My self-love journey began this summer. I befriended two coworkers who both happen to identify as polyamorous. I found encouragement in the ways they described their open relationships. Since then, I’ve used literature on and conversations about polyamory to guide an exploration of my own sexual inclinations, my role within this patriarchy, my self-confidence, and my ability to love others.
This past fall, I took a course on Chinese conceptions of the body. Mid-way through the quarter, my professor said something along the lines of, “monogamous marriage is a way to give men power in a world where women have the natural upper hand in reproduction.” He was referring to the immediate connection women have to their babies, as opposed to the possible 9 month gap between a man’s involvement and the child’s birth. Monogamy ensures that a man knows he’s been reproduced. While I wasn’t totally convinced, my professor’s comment brought my mind back to my polyamory discussions from the summer. I began to ask myself if polyamory functions as a tool in the struggle against patriarchy. While I now believe that polyamory cannot be boiled down to an ideological decision, I do find it to be incredibly radical in that it can teach us lessons about fostering loving communities for ourselves – be they made up of family, friends, one lover, or many.
When you google polyamory, you come up with all sorts of sites. Some are dating sites, others advertise BDSM parties. Some are book reviews, and others give advice to monogamous partners of polyamorous people. Many do all of the above. And many, I was pleased to learn, provide honest human dialogue surrounding day-to-day relationship issues.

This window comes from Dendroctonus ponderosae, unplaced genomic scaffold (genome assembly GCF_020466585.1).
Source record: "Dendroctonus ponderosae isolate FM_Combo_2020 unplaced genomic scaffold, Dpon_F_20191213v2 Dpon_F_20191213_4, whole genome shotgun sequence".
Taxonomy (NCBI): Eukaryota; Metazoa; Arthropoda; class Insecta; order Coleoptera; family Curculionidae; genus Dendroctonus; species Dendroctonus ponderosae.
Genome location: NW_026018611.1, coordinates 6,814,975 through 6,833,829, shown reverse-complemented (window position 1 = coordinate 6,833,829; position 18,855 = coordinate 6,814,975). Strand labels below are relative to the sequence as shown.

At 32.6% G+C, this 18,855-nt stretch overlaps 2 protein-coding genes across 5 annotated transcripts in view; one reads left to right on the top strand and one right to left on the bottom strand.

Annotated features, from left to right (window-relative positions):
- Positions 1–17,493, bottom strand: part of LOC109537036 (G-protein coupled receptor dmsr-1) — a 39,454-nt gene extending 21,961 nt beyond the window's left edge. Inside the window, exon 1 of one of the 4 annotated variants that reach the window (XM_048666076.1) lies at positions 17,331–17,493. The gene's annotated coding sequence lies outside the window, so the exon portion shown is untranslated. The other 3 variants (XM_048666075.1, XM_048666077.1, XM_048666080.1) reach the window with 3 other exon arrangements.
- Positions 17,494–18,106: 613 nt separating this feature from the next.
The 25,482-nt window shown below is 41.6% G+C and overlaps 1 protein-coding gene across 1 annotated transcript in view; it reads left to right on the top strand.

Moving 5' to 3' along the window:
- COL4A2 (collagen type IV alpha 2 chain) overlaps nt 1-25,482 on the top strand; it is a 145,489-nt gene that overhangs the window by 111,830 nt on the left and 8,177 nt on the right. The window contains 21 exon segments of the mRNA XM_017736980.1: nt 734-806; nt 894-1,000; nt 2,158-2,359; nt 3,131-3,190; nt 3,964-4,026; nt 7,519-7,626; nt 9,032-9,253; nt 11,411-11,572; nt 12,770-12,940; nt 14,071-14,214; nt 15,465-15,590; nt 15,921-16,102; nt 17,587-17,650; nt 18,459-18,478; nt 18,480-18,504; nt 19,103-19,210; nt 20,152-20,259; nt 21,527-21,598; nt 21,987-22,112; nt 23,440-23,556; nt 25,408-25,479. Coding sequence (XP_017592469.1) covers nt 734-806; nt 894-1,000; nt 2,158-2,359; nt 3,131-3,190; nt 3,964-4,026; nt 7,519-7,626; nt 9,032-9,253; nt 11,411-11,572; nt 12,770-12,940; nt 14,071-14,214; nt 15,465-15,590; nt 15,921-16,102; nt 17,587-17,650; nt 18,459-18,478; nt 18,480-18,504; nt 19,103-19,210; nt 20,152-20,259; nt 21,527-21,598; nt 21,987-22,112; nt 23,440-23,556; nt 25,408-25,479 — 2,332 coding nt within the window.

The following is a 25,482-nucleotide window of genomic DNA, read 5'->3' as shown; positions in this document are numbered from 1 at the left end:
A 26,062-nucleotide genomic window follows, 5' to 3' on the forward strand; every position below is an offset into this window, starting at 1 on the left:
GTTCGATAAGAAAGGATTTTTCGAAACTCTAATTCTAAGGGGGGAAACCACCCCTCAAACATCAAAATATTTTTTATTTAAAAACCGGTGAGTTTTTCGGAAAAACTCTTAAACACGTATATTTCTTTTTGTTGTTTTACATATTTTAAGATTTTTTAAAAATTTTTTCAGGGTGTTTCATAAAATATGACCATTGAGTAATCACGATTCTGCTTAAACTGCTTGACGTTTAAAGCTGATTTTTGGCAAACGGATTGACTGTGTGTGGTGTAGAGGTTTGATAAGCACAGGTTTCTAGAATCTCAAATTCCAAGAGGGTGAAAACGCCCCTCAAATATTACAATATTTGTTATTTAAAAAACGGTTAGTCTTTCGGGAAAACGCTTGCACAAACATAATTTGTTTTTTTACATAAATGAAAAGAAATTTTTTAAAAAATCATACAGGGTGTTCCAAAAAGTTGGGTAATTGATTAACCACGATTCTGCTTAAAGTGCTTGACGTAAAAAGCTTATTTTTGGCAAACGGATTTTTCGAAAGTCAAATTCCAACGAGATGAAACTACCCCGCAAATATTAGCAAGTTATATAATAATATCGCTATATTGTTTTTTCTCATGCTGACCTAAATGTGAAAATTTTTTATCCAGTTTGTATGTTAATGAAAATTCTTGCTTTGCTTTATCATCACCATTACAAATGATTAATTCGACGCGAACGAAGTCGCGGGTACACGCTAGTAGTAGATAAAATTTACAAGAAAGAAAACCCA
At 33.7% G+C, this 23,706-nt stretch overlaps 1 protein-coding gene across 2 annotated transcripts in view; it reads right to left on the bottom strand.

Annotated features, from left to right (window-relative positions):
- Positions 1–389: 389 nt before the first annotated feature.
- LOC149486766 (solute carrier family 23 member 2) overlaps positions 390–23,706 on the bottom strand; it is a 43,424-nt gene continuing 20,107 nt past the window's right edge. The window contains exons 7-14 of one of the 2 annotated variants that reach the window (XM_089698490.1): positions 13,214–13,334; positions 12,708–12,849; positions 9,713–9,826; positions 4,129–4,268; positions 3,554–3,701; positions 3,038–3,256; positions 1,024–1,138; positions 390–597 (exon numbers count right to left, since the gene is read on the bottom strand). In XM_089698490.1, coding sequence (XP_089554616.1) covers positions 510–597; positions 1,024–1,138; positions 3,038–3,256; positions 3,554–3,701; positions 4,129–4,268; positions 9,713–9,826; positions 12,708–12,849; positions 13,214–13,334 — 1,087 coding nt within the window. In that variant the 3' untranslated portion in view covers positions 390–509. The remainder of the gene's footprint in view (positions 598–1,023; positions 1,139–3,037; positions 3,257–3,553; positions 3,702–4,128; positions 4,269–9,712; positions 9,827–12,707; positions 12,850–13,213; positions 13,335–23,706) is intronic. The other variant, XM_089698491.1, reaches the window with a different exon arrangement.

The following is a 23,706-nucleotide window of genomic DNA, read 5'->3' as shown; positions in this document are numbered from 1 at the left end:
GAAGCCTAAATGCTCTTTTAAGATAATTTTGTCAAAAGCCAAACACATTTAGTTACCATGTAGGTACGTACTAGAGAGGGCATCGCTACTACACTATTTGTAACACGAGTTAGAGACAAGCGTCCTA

In response to some jealousy and pain I experienced with my ex in December, I sat down with my laptop and began to scrounge up as much as I could on the roots of jealousy and coping methods. I had never dedicated time to pondering jealousy, and was surprised when bloggers and sex therapists eloquently described jealousy as being rooted in specific insecurities, such as fear of abandonment. Jealousy is tied to other emotions. It’s up to the jealous individual to identify those root fears and express them. When the fears get discussed, they are either confirmed (but you’d rather know than be in the dark, right?) or, more typically, dispelled. Furthermore, my research emphasized something I’d already known – I need to love myself. I need to be crazy about myself: confident and happy. Oftentimes, we use relationships as crutches. I’d felt my relationship was proof that I was a lovable person, and I have friends who have based nearly if not all their happiness in their partnerships. I love teams and working alongside others, but, for now, my priority is to improve my own confidence. In order to contribute to a team, and to any relationship – with friend, fam, or lover – we each need to trust in our own abilities.
Of course, now that I’m writing this, I can’t find any of the websites that did me right. However, I can point to a couple resources. I’m finishing The Ethical Slut, a book by Dossie Easton and Catherine A. Liszt. They describe their experiences with polyamory and suggest tangible approaches to what they call sluthood (which is inclusive of all sorts of people, including those who abstain from sex), such as setting boundaries, making lists of sex acts with which you’re comfortable, and managing time. Next, I hope to skim Beautiful You: A Daily Guide to Radical Self-Acceptance, by Rosie Molinary, which provides tips for building self-confidence. Finally, this poly forum contains lengthy discussions about people’s real life experiences with polyamory.
Tonight was the Palo Alto Poly Social at Coupa but, with midterms, I couldn’t attend. Maybe next month!